Furthermore, one does not need to be in a relationship of ecclesiastical fellowship to admonish others. Just as within the church we are exhorted to warn an excommunicated brother or sister without associating with him or her (‘Form for Excommunication’), so too we can continue to admonish a federation with which we once had sister-church relations, but without establishing another form of fellowship.

There is a Scriptural principle underpinning church relationships. The relationship between churches within a federation, as well as the relationship between federations of churches, is based on what Scripture teaches about the relationships within the congregation. Within the local church there is a unity of faith when members live in love and faithfulness to the LORD. If someone becomes unfaithful in doctrine or conduct he is admonished in a spirit of love. If admonitions are not heeded the person is excommunicated in accordance with the ‘rule of Matthew 18’.  Such an excommunicated person is to “be to you as a Gentile and a tax collector”. Matthew Henry explains: “let him be cast out of the communion of the church, secluded from special ordinances, degraded from the dignity of a church member, let him be put under disgrace, and let the members of society be warned to withdraw from him” etc. The person has broken the unity of the true faith. The aim is to bring about repentance, maintain the true unity and holiness of the congregation and to safeguard the congregation.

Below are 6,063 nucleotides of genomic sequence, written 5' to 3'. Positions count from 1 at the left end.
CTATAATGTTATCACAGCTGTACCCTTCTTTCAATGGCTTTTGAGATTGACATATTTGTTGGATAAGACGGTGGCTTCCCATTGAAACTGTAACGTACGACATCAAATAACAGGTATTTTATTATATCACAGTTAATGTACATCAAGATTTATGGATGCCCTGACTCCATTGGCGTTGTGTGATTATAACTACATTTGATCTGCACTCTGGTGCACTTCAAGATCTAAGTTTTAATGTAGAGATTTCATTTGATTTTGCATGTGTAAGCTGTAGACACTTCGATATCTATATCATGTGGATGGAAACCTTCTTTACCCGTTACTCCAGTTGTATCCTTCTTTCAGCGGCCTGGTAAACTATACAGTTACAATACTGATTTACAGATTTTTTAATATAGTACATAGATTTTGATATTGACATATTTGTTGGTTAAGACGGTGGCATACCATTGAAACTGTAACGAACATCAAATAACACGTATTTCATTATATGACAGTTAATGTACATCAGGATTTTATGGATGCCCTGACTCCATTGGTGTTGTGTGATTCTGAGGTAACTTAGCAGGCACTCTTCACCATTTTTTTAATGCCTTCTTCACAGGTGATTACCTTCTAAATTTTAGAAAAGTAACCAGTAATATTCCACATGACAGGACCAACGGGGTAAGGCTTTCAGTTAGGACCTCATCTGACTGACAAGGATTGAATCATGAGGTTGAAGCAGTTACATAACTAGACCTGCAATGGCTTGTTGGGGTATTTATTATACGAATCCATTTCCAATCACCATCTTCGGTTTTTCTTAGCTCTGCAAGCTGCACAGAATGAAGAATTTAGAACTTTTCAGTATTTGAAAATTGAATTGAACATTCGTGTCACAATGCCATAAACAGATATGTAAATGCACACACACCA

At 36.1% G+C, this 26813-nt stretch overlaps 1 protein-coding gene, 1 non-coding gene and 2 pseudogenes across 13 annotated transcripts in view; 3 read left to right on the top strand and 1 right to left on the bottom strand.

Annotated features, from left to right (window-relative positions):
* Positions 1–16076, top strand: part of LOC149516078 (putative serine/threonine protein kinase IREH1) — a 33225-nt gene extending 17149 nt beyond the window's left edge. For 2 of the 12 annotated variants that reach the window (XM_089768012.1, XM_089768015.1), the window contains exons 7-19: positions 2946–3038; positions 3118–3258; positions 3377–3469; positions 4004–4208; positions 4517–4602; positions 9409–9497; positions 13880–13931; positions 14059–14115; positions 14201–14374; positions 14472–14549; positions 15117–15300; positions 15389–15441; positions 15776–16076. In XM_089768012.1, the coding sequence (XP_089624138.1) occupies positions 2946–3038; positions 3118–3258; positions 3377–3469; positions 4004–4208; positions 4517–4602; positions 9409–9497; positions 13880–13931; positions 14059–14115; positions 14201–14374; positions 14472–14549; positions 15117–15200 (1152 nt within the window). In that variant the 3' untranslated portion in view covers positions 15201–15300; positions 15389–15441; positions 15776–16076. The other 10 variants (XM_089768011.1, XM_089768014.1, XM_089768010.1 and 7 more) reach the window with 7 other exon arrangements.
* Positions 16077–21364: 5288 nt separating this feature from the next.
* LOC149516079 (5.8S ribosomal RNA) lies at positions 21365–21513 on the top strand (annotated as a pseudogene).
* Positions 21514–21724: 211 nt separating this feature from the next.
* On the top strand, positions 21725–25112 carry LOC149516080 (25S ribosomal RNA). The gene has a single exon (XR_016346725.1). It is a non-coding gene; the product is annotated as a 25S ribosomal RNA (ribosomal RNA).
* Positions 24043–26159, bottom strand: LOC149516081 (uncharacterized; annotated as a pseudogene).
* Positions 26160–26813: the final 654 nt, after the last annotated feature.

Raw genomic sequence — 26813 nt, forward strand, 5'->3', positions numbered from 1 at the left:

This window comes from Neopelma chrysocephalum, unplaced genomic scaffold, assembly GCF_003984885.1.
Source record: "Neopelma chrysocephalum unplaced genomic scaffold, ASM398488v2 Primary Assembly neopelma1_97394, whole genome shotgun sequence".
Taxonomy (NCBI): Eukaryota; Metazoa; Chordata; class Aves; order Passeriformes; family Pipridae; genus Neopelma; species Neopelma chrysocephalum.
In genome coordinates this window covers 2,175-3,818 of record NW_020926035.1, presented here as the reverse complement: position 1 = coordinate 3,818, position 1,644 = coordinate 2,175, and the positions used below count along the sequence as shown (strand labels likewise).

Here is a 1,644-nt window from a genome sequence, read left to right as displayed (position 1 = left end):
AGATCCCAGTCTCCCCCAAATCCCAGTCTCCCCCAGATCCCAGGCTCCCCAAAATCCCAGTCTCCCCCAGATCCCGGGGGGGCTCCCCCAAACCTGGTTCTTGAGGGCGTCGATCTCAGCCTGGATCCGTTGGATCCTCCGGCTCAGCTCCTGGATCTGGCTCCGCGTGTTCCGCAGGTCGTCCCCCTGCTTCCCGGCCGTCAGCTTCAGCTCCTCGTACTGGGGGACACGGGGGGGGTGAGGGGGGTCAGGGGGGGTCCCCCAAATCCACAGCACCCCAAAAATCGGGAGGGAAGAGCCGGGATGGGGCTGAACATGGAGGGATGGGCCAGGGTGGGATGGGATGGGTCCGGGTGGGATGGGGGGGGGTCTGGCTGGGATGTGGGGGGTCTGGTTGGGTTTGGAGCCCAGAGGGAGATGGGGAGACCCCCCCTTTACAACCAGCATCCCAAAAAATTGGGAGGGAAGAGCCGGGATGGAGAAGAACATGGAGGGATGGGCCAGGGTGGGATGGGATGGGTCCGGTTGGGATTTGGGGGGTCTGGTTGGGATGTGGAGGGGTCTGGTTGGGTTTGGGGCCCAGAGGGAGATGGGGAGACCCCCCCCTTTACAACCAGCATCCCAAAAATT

The RCNZ have not applied this principle. True, they have admonished the CRCA, and the CRCA’s failure to repent has led the RCNZ to break the sister church relationship. As within a congregation, the purpose is to bring about repentance, maintain true unity and safeguard the churches. It follows, then, that the RCNZ should refuse to maintain a form of unity with the errant CRCA through a bond of ‘ecumenical fellowship’. Would the CRCA not be stimulated to repent if the RCNZ were to withdraw altogether until the CRCA honoured the Lord through true faithfulness? And isn’t it also wrong to give an impression of unity when the unfaithfulness that led to the CRCA’s excommunication shows there is not a unity in the true faith?

Hence what our FRCA churches have for decades seen as an impediment to establishing sister relations with the RCNZ has not been removed. The RCNZ continue to maintain a relationship which, despite some ‘safeguards’, shares pulpit exchanges, attestations, mission, a theological seminary heavily funded by the RCNZ, promotes the CRCA to the ICRC, and enables CRCA ministers to be called into the RCNZ.